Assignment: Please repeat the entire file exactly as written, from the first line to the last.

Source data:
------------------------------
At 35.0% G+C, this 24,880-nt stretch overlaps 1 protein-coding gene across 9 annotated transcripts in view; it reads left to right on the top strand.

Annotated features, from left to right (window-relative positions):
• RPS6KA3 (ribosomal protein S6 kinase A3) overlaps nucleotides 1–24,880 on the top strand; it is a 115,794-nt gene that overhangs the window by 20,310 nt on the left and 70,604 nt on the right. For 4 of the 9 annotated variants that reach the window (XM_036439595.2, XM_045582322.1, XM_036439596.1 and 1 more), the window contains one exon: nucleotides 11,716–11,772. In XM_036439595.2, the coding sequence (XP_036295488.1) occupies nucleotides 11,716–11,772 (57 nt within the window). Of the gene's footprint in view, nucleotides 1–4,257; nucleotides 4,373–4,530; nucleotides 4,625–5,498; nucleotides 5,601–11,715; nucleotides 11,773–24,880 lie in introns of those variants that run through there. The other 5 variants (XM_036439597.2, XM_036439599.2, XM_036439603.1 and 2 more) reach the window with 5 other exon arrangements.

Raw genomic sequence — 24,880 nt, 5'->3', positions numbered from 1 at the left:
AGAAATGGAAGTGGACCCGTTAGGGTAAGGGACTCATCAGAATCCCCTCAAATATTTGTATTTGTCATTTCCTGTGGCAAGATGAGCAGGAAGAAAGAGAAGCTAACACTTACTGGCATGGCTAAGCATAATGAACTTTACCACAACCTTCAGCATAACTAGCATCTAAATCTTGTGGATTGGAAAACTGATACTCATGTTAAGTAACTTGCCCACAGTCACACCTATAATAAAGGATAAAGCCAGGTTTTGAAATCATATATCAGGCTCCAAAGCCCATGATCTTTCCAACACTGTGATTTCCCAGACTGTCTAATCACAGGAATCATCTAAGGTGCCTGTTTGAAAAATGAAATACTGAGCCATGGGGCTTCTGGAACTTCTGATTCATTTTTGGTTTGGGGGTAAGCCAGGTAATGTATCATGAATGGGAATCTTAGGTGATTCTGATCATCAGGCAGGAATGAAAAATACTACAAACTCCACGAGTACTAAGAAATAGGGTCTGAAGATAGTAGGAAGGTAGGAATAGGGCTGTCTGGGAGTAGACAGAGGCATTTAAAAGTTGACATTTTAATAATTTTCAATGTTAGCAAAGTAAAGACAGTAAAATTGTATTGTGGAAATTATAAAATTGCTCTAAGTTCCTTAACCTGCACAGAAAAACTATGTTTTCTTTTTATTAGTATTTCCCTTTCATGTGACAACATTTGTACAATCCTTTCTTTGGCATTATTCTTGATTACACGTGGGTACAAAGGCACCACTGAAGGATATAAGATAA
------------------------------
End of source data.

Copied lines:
At 35.0% G+C, this 24,880-nt stretch overlaps 1 protein-coding gene across 9 annotated transcripts in view; it reads left to right on the top strand.

Annotated features, from left to right (window-relative positions):
• RPS6KA3 (ribosomal protein S6 kinase A3) overlaps nucleotides 1–24,880 on the top strand; it is a 115,794-nt gene that overhangs the window by 20,310 nt on the left and 70,604 nt on the right. For 4 of the 9 annotated variants that reach the window (XM_036439595.2, XM_045582322.1, XM_036439596.1 and 1 more), the window contains one exon: nucleotides 11,716–11,772. In XM_036439595.2, the coding sequence (XP_036295488.1) occupies nucleotides 11,716–11,772 (57 nt within the window). Of the gene's footprint in view, nucleotides 1–4,257; nucleotides 4,373–4,530; nucleotides 4,625–5,498; nucleotides 5,601–11,715; nucleotides 11,773–24,880 lie in introns of those variants that run through there. The other 5 variants (XM_036439597.2, XM_036439599.2, XM_036439603.1 and 2 more) reach the window with 5 other exon arrangements.

Raw genomic sequence — 24,880 nt, 5'->3', positions numbered from 1 at the left:
AGAAATGGAAGTGGACCCGTTAGGGTAAGGGACTCATCAGAATCCCCTCAAATATTTGTATTTGTCATTTCCTGTGGCAAGATGAGCAGGAAGAAAGAGAAGCTAACACTTACTGGCATGGCTAAGCATAATGAACTTTACCACAACCTTCAGCATAACTAGCATCTAAATCTTGTGGATTGGAAAACTGATACTCATGTTAAGTAACTTGCCCACAGTCACACCTATAATAAAGGATAAAGCCAGGTTTTGAAATCATATATCAGGCTCCAAAGCCCATGATCTTTCCAACACTGTGATTTCCCAGACTGTCTAATCACAGGAATCATCTAAGGTGCCTGTTTGAAAAATGAAATACTGAGCCATGGGGCTTCTGGAACTTCTGATTCATTTTTGGTTTGGGGGTAAGCCAGGTAATGTATCATGAATGGGAATCTTAGGTGATTCTGATCATCAGGCAGGAATGAAAAATACTACAAACTCCACGAGTACTAAGAAATAGGGTCTGAAGATAGTAGGAAGGTAGGAATAGGGCTGTCTGGGAGTAGACAGAGGCATTTAAAAGTTGACATTTTAATAATTTTCAATGTTAGCAAAGTAAAGACAGTAAAATTGTATTGTGGAAATTATAAAATTGCTCTAAGTTCCTTAACCTGCACAGAAAAACTATGTTTTCTTTTTATTAGTATTTCCCTTTCATGTGACAACATTTGTACAATCCTTTCTTTGGCATTATTCTTGATTACACGTGGGTACAAAGGCACCACTGAAGGATATAAGATAA